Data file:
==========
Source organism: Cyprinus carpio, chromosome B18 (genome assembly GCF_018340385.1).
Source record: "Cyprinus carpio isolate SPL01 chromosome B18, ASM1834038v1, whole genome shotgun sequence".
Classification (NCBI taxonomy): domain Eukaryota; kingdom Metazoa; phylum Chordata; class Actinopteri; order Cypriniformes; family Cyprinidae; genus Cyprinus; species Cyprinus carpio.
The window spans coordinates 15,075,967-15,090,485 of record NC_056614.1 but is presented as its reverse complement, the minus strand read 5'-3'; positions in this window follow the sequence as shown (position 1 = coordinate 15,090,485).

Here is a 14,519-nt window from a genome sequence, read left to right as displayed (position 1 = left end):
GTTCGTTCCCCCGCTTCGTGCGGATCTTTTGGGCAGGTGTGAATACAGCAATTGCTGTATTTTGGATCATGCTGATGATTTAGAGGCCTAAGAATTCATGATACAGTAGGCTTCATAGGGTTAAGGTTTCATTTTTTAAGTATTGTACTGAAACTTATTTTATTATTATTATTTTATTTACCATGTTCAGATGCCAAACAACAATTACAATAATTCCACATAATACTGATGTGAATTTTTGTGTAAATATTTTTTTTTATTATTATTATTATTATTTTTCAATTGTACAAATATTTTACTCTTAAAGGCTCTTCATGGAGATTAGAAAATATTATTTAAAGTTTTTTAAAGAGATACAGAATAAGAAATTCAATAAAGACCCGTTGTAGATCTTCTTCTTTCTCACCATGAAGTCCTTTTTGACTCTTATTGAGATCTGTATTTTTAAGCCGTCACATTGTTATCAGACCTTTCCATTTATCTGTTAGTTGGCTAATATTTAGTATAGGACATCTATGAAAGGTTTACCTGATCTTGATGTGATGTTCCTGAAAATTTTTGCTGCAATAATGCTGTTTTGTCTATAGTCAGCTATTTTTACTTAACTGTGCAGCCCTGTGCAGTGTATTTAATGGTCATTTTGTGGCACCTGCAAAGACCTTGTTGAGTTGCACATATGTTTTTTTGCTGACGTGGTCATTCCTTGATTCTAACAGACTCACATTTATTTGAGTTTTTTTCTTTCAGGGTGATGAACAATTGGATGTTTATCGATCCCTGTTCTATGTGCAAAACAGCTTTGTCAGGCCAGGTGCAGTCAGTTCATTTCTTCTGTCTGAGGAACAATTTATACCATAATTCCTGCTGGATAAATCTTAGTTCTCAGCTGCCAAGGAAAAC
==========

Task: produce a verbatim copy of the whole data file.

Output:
Source organism: Cyprinus carpio, chromosome B18 (genome assembly GCF_018340385.1).
Source record: "Cyprinus carpio isolate SPL01 chromosome B18, ASM1834038v1, whole genome shotgun sequence".
Classification (NCBI taxonomy): domain Eukaryota; kingdom Metazoa; phylum Chordata; class Actinopteri; order Cypriniformes; family Cyprinidae; genus Cyprinus; species Cyprinus carpio.
The window spans coordinates 15,075,967-15,090,485 of record NC_056614.1 but is presented as its reverse complement, the minus strand read 5'-3'; positions in this window follow the sequence as shown (position 1 = coordinate 15,090,485).

Here is a 14,519-nt window from a genome sequence, read left to right as displayed (position 1 = left end):
GTTCGTTCCCCCGCTTCGTGCGGATCTTTTGGGCAGGTGTGAATACAGCAATTGCTGTATTTTGGATCATGCTGATGATTTAGAGGCCTAAGAATTCATGATACAGTAGGCTTCATAGGGTTAAGGTTTCATTTTTTAAGTATTGTACTGAAACTTATTTTATTATTATTATTTTATTTACCATGTTCAGATGCCAAACAACAATTACAATAATTCCACATAATACTGATGTGAATTTTTGTGTAAATATTTTTTTTTATTATTATTATTATTATTTTTCAATTGTACAAATATTTTACTCTTAAAGGCTCTTCATGGAGATTAGAAAATATTATTTAAAGTTTTTTAAAGAGATACAGAATAAGAAATTCAATAAAGACCCGTTGTAGATCTTCTTCTTTCTCACCATGAAGTCCTTTTTGACTCTTATTGAGATCTGTATTTTTAAGCCGTCACATTGTTATCAGACCTTTCCATTTATCTGTTAGTTGGCTAATATTTAGTATAGGACATCTATGAAAGGTTTACCTGATCTTGATGTGATGTTCCTGAAAATTTTTGCTGCAATAATGCTGTTTTGTCTATAGTCAGCTATTTTTACTTAACTGTGCAGCCCTGTGCAGTGTATTTAATGGTCATTTTGTGGCACCTGCAAAGACCTTGTTGAGTTGCACATATGTTTTTTTGCTGACGTGGTCATTCCTTGATTCTAACAGACTCACATTTATTTGAGTTTTTTTCTTTCAGGGTGATGAACAATTGGATGTTTATCGATCCCTGTTCTATGTGCAAAACAGCTTTGTCAGGCCAGGTGCAGTCAGTTCATTTCTTCTGTCTGAGGAACAATTTATACCATAATTCCTGCTGGATAAATCTTAGTTCTCAGCTGCCAAGGAAAAC